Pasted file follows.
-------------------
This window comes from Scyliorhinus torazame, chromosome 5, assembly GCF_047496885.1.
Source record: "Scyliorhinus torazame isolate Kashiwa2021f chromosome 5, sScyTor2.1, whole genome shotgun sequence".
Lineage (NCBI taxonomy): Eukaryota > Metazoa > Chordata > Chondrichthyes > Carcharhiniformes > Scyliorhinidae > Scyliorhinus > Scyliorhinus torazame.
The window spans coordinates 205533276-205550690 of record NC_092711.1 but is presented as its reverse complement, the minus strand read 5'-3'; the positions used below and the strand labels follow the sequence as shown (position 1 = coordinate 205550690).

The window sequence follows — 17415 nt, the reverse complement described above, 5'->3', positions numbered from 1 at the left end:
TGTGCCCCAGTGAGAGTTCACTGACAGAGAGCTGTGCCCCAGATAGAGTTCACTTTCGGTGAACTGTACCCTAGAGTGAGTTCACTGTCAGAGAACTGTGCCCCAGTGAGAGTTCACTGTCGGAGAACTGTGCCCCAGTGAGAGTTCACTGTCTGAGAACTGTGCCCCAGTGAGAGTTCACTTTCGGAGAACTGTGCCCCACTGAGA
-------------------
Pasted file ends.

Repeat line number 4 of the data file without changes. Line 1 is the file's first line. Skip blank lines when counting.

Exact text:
The window spans coordinates 205533276-205550690 of record NC_092711.1 but is presented as its reverse complement, the minus strand read 5'-3'; the positions used below and the strand labels follow the sequence as shown (position 1 = coordinate 205550690).